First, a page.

By David Goldfischer, Esq.
Nearly four months after a State of Emergency was declared in New York due to the COVID-19 pandemic, the NYC real estate market is beginning to come back to life. The rental market in particular was faced with many challenges, the likes of which we have never seen before. Owners of such rentals were left grappling with how to deal with situations involving tenants breaching leases, not paying rent, illegally subletting/assigning their leases, as well as a host of other issues. Many tenants of course also faced their own set of difficulties resulting from the pandemic which at time made it nearly impossible to abide by their lease terms. Based on the feedback I have been receiving from both landlords and tenants alike over the past few weeks, it is apparent that there will many changes to the terms we are accustomed to seeing within residential leases.
The COVID-19 pandemic has brought to the forefront many clauses not ordinarily found within residential leases. Terms such as ‘force majeure,’ ‘Unavoidable Delay,’ and ‘acts of god,’ while relatively common under commercial leases, were rarely found in their residential counterparts. However, this may all change going forward. Both landlords and tenants will not soon forget the upheaval the ongoing pandemic caused to the rental market and each party is surely going to insist on legal protection should another outbreak occur. Client requests for such clauses to be included in residential leases has understandably increased dramatically over the past few weeks and the expectation is that this trend will only continue.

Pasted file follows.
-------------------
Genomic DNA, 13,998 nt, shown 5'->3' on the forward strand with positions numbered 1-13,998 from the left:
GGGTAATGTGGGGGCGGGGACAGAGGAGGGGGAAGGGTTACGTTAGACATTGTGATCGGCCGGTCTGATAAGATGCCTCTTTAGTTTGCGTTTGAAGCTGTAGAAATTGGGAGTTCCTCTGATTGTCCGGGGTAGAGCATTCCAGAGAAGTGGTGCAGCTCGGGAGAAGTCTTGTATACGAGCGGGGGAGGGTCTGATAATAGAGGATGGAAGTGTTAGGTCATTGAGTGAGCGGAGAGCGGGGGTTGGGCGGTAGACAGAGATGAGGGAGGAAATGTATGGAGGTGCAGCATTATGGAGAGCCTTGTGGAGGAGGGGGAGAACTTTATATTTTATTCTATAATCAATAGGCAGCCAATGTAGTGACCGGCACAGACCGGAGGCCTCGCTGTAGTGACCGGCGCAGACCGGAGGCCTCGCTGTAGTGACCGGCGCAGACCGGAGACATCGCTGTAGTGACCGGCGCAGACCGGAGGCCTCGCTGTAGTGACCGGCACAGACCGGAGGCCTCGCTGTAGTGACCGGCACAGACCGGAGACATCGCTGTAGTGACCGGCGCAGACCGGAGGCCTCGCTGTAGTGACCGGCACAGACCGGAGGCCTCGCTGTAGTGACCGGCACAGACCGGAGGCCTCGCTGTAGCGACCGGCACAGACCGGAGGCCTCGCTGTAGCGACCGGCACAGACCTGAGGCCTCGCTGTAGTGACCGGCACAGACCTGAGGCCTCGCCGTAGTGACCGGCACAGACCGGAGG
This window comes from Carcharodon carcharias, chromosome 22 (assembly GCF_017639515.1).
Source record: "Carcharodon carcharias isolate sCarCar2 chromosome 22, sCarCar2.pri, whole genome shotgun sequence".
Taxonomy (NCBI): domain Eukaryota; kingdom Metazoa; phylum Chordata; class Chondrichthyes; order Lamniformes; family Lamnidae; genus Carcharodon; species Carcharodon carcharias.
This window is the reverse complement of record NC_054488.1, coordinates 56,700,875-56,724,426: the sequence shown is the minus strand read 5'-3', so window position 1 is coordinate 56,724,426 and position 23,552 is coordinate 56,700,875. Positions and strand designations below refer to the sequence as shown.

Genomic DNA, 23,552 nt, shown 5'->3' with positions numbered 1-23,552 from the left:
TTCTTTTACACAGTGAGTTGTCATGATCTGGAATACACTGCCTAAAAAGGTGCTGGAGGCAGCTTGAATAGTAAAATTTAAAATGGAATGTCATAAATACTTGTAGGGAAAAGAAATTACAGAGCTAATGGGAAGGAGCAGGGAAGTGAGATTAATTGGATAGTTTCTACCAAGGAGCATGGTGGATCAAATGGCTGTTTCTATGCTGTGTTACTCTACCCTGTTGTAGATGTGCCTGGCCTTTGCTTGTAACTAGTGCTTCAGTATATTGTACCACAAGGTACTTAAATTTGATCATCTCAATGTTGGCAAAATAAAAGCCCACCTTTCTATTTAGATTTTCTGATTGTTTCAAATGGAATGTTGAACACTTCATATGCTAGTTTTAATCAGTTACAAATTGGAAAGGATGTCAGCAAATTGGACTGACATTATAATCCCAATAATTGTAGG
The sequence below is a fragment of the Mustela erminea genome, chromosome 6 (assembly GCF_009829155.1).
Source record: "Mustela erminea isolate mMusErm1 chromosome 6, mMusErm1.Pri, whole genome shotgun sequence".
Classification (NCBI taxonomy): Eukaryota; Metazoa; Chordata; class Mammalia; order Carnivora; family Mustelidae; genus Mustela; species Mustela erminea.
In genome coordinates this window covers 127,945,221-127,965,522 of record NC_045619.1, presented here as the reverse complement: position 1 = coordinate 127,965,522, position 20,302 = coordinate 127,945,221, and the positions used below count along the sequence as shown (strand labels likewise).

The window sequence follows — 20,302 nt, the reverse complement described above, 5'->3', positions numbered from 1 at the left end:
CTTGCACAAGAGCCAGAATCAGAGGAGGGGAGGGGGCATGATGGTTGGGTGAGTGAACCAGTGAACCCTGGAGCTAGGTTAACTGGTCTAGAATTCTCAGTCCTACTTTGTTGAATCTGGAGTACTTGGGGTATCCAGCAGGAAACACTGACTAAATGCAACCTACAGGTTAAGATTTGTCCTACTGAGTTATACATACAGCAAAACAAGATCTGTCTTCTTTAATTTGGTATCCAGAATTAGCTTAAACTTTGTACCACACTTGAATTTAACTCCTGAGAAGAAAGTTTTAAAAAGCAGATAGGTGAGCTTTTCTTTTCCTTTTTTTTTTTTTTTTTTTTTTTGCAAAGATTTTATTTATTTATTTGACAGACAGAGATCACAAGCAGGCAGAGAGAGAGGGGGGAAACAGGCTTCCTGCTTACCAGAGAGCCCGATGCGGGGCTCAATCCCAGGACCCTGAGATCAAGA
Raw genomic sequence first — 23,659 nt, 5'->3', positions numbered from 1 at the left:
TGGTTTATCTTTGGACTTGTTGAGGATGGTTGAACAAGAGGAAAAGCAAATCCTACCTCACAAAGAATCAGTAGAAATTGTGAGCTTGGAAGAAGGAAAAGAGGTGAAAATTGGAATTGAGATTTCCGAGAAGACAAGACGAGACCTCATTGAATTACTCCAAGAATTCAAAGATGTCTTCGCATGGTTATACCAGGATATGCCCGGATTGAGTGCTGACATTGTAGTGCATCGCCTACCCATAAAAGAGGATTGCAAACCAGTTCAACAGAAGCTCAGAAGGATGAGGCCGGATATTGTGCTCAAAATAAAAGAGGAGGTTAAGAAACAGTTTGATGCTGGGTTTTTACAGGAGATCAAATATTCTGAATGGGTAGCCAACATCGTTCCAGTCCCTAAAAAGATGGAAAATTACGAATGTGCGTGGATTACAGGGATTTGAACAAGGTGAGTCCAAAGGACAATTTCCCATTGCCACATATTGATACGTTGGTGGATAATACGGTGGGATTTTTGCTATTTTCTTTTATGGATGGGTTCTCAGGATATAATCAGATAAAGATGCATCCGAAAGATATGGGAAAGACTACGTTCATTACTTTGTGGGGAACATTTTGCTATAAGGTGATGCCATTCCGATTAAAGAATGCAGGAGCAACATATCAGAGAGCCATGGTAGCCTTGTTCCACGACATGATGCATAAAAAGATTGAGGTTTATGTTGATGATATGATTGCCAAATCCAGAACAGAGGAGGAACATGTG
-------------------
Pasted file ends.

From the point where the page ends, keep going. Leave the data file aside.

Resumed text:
Another common theme expressed these days is the goal for both landlords and tenants to maintain a level of flexibility within the terms of their lease. Opt-out clauses and termination fees which used to be relatively obscure amongst residential leases are now becoming the new norm. We are also seeing many instances of landlords foregoing annual rent increases in exchange for longer lease terms which is a strong indication as to how landlords’ value a secure tenant vs. potential future monetary gains. While the idea of a multi-year lease at a flat rate used to be unheard of, it serves as yet another example of the changing landscape in the world of residential leases.
As with many other things in life, the COVID-19 pandemic has changed the way residential leases will be negotiated for the foreseeable future. All parties involved in these leases will insist on clauses which ensure that they are both well protected from any unforeseen events while also maintaining a level of flexibility should circumstances drastically change. Terms and conditions which we never would have considered applying in leases six months ago are now standard discussions when negotiating lease. The events of the past few months have led us all to ‘expect the unexpected’ and this concept has clearly manifested itself to the drafting of residential leases as well.
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